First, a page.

my father takes me down to the basement to show me the “multipurpose room”—which turns out to be the space under the stairs completely converted for utility storage—it’s been brilliantly and perfectly organized, and I ask him how he’s managed it, and he gives me the name of some organization consulting company. then he’s telling me how my mother hadn’t wanted to get rid of her something-or-other and so there are gallons and gallons of what looks like whole wheat flour in plastic milk jugs, which she’ll doubtless never use—but still I feel sorry for her in the face of my father’s rage for order— it seems so ruthless, steamrolling everything in its path. we go into the laundry room, which has also been completely transformed, and I say, hang on, how many laundry machines do you have in here? and he looks smug and smiles and says, just wait—and it’s clear he has several set up for specific purposes and plans to give me a demonstration—they’re all professional grade, and everything’s neat and shiny, and somehow I’m just disgusted by the excess and single-mindedness.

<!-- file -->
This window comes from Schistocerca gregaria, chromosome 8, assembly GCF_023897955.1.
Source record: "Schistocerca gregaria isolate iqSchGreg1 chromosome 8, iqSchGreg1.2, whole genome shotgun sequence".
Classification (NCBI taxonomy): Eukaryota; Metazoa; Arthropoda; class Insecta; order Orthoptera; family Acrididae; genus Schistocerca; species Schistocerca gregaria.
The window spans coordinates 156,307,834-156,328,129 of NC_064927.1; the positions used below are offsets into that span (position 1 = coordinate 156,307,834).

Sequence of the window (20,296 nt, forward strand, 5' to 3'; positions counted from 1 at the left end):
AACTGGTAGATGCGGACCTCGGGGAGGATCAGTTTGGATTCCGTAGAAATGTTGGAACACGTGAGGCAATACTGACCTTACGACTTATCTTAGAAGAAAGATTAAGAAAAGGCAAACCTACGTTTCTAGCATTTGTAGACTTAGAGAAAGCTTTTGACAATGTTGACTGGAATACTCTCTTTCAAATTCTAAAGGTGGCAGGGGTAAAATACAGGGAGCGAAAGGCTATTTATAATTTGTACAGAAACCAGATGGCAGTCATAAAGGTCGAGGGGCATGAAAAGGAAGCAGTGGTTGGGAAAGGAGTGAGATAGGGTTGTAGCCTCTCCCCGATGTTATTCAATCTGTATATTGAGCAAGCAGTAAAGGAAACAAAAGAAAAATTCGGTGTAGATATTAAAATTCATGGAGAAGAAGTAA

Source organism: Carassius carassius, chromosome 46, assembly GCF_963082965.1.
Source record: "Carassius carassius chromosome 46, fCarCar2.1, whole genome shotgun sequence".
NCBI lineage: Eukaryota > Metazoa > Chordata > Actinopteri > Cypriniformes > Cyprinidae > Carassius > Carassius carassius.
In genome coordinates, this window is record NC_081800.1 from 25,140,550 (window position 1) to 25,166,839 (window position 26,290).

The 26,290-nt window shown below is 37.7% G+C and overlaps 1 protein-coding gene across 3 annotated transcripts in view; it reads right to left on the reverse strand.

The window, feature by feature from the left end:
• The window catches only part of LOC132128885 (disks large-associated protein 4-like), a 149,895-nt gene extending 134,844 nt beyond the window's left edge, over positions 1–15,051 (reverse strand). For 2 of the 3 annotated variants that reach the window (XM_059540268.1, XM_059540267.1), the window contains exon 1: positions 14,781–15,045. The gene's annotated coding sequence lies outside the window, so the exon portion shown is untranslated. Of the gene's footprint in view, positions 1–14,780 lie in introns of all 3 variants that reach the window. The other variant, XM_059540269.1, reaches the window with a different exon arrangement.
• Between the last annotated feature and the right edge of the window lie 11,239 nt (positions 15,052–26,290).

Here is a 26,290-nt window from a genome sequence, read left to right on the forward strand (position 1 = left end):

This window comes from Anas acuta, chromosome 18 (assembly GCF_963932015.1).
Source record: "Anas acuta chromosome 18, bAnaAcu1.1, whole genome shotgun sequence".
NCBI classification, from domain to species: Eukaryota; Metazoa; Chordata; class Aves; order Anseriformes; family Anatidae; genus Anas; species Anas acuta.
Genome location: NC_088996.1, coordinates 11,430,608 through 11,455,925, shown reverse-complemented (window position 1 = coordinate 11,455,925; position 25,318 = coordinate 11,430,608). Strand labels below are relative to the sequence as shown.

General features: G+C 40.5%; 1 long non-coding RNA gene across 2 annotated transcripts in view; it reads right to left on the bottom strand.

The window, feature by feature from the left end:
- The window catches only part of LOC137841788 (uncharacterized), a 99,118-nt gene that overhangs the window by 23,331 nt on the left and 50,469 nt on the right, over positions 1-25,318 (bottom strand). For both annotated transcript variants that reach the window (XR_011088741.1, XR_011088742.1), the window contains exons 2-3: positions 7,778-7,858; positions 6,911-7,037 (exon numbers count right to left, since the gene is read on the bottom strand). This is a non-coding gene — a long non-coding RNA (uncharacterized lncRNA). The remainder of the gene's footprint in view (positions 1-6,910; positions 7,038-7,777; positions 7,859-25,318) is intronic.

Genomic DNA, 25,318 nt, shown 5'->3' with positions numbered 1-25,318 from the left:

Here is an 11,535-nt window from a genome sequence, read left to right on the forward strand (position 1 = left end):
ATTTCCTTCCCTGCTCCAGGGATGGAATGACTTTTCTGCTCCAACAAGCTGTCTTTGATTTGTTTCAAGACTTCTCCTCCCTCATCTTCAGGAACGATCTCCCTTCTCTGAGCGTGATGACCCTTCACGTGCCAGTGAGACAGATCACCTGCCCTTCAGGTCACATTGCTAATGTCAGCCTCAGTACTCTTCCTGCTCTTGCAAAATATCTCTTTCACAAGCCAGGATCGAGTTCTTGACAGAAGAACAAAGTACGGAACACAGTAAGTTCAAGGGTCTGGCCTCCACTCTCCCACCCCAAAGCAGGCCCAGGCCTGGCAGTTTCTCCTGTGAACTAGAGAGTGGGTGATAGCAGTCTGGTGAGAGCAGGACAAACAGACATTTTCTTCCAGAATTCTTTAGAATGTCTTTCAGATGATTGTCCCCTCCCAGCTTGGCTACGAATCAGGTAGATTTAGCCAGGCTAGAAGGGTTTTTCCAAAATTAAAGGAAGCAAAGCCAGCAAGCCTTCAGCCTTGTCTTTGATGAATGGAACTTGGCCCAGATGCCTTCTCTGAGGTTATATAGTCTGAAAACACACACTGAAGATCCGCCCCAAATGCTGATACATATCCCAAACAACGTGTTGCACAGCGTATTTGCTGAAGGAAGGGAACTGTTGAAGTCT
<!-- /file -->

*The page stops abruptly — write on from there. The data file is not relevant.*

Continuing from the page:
I’m hang-gliding—or somehow not actually me hang-gliding, but virtually, like watching as if I’m right there a demonstration of what not to do—he’s hot-dogging—an expert, so he can get away with it—but the commentator’s pointing out how foolhardy and dangerous his maneuvers are, letting go of the handles and swinging free in space—and he’s clowning and looks so happy, and we swoop along with him—then he’s low over the water when he regains control, never seeming to worry, and swoops it up and inland over the roofs of the houses, just clearing them—and I ask, isn’t that kind of close? and the commentator tut-tuts and says, that’s what happens when you goof around and cut it close—but really all I can see is how fun it looked and how he made it look so easy.